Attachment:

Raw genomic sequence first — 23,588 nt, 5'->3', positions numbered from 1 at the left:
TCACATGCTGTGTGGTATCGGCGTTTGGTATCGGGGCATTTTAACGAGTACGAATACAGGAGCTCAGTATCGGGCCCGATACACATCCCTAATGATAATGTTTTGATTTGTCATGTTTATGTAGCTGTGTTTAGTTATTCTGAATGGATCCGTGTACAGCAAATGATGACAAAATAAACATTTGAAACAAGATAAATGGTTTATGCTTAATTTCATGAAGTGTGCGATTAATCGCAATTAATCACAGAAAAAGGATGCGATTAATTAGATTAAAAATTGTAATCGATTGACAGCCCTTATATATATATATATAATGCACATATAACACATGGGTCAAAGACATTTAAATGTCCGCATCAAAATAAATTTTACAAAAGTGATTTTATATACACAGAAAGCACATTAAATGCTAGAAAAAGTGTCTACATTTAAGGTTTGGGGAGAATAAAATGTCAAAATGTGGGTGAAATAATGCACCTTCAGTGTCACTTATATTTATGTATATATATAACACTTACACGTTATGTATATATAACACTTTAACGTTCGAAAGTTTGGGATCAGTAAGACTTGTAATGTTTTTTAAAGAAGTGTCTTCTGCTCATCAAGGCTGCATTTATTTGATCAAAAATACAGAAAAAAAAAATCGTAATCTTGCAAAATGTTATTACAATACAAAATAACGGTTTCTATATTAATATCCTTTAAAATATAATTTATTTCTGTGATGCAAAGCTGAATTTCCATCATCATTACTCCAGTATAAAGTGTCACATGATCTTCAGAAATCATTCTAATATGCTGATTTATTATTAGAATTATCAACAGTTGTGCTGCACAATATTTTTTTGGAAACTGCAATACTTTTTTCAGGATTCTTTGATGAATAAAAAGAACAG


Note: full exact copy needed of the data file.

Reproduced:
Raw genomic sequence first — 23,588 nt, 5'->3', positions numbered from 1 at the left:
TCACATGCTGTGTGGTATCGGCGTTTGGTATCGGGGCATTTTAACGAGTACGAATACAGGAGCTCAGTATCGGGCCCGATACACATCCCTAATGATAATGTTTTGATTTGTCATGTTTATGTAGCTGTGTTTAGTTATTCTGAATGGATCCGTGTACAGCAAATGATGACAAAATAAACATTTGAAACAAGATAAATGGTTTATGCTTAATTTCATGAAGTGTGCGATTAATCGCAATTAATCACAGAAAAAGGATGCGATTAATTAGATTAAAAATTGTAATCGATTGACAGCCCTTATATATATATATATAATGCACATATAACACATGGGTCAAAGACATTTAAATGTCCGCATCAAAATAAATTTTACAAAAGTGATTTTATATACACAGAAAGCACATTAAATGCTAGAAAAAGTGTCTACATTTAAGGTTTGGGGAGAATAAAATGTCAAAATGTGGGTGAAATAATGCACCTTCAGTGTCACTTATATTTATGTATATATATAACACTTACACGTTATGTATATATAACACTTTAACGTTCGAAAGTTTGGGATCAGTAAGACTTGTAATGTTTTTTAAAGAAGTGTCTTCTGCTCATCAAGGCTGCATTTATTTGATCAAAAATACAGAAAAAAAAAATCGTAATCTTGCAAAATGTTATTACAATACAAAATAACGGTTTCTATATTAATATCCTTTAAAATATAATTTATTTCTGTGATGCAAAGCTGAATTTCCATCATCATTACTCCAGTATAAAGTGTCACATGATCTTCAGAAATCATTCTAATATGCTGATTTATTATTAGAATTATCAACAGTTGTGCTGCACAATATTTTTTTGGAAACTGCAATACTTTTTTCAGGATTCTTTGATGAATAAAAAGAACAG